Papua New Guinea Agriculture

Chapter | Agriculture & Fisheries from The Report: Papua New Guinea 2020

Agriculture is a central pillar of Papua New Guinea’s economy. In 2019 it made up 25% of GDP and contributed to the livelihood of 85% of the population. PNG’s commitment to place agriculture at centre stage and promote the socio-economic development of smallholder farmers bodes well for the future. Currently, the sector remains dependent on export revenues from key crops such as palm oil,...

The economic downturn resulting from lower global commodity prices and the completion of the PNG LNG project means the future of Papua New Guinea must be navigated with care. The country possesses plentiful natural resources, which, given effective management, could provide new revenue to spur diversification, as well as sustainable and equitable growth in all provinces.

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In what ways are provincial governors working to safeguard the economy in light of the Covid-19 pandemic, particularly regarding agriculture?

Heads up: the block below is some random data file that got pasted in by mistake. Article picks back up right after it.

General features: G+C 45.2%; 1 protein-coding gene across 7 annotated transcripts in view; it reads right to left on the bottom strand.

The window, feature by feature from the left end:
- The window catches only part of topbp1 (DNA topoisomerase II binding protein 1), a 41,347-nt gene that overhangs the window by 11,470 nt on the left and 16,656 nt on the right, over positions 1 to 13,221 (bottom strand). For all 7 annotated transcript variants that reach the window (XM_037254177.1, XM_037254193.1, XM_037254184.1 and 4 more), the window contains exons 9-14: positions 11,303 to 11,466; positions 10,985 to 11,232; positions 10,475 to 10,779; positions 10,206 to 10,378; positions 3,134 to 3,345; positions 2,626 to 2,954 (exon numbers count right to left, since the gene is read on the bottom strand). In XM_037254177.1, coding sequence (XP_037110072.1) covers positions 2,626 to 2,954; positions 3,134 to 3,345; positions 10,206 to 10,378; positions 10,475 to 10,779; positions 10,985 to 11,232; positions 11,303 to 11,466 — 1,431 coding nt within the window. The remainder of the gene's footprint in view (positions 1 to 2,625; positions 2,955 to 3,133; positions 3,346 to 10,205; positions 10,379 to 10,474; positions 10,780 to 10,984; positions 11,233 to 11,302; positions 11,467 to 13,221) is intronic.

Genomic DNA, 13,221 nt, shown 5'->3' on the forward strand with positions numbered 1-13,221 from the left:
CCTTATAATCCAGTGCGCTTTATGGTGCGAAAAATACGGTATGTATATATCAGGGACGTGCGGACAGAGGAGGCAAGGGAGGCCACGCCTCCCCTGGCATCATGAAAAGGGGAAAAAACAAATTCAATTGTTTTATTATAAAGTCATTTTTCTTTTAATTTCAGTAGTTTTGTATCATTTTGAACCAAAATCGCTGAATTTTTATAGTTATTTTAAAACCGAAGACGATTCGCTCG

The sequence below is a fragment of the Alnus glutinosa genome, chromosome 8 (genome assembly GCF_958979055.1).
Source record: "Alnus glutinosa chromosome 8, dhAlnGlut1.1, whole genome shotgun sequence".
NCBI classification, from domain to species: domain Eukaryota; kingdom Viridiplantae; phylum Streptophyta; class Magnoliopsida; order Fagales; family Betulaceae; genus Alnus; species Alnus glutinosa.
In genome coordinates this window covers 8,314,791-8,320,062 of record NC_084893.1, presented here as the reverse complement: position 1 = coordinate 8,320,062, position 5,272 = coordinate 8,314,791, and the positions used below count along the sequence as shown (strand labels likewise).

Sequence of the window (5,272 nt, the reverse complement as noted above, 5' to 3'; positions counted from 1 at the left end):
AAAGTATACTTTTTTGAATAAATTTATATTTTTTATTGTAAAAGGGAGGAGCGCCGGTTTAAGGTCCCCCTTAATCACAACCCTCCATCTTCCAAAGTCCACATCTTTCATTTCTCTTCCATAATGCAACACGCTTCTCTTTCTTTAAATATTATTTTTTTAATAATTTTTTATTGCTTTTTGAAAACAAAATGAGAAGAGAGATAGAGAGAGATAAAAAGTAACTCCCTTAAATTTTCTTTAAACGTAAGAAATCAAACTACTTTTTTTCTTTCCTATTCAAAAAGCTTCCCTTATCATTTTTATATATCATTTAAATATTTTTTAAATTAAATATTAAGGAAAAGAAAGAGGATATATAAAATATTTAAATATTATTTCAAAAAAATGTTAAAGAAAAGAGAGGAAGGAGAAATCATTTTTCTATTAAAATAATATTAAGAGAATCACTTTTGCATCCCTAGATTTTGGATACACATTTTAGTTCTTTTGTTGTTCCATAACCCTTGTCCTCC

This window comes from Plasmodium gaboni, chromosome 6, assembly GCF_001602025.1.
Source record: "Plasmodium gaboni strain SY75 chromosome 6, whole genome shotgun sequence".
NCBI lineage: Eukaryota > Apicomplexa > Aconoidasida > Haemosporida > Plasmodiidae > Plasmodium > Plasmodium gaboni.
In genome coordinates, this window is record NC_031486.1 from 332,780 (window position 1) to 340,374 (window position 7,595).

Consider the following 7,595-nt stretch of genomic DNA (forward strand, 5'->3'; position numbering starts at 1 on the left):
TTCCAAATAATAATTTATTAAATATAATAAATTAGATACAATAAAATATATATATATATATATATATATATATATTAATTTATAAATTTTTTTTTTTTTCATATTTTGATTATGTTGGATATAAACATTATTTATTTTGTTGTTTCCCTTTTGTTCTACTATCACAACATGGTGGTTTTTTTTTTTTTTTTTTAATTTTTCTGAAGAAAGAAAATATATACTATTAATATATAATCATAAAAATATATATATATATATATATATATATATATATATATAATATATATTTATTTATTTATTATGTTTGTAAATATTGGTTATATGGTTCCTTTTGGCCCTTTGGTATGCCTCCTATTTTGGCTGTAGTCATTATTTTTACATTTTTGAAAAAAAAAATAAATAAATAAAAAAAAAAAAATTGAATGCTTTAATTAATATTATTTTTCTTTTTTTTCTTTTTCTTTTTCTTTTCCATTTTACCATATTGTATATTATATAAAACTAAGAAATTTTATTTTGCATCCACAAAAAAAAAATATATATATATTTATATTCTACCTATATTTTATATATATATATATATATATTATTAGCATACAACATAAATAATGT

Towards the beginning of the Covid-19 pandemic, many people chose to stockpile groceries, raising questions about food security in the event of prolonged disruption to supply chains. As of June 2020 restrictions included suspension of domestic and incoming international flights; a ban on movement between provinces except for approved cargo,...

 

Agriculture is a central pillar of Papua New Guinea’s economy. In 2019 it made up 25% of GDP and contributed to the livelihoods of 85% of the population. The country’s key crops include cocoa, coffee, copra, palm oil, rubber and tea, most of which are exported and form an important source of foreign exchange (forex) revenues. Since Prime...

The economic downturn resulting from lower global commodity prices and the completion of the PNG LNG project means the future of Papua New Guinea must be navigated with care. The country possesses plentiful natural resources, which, given effective management, could provide new revenue to spur diversification, as well as sustainable and equitable growth in all provinces.

Papua New Guinea confirmed its first case of Covid-19 on March 20, involving a foreign mine worker in Morobe Province. This prompted the government to declare a two-week state of emergency commencing March 24, which has since been extended by two months.

Papua New Guinea’s efforts to strengthen agriculture’s position as a major economic driver have been given a boost following the much-anticipated launch of a series of new projects.

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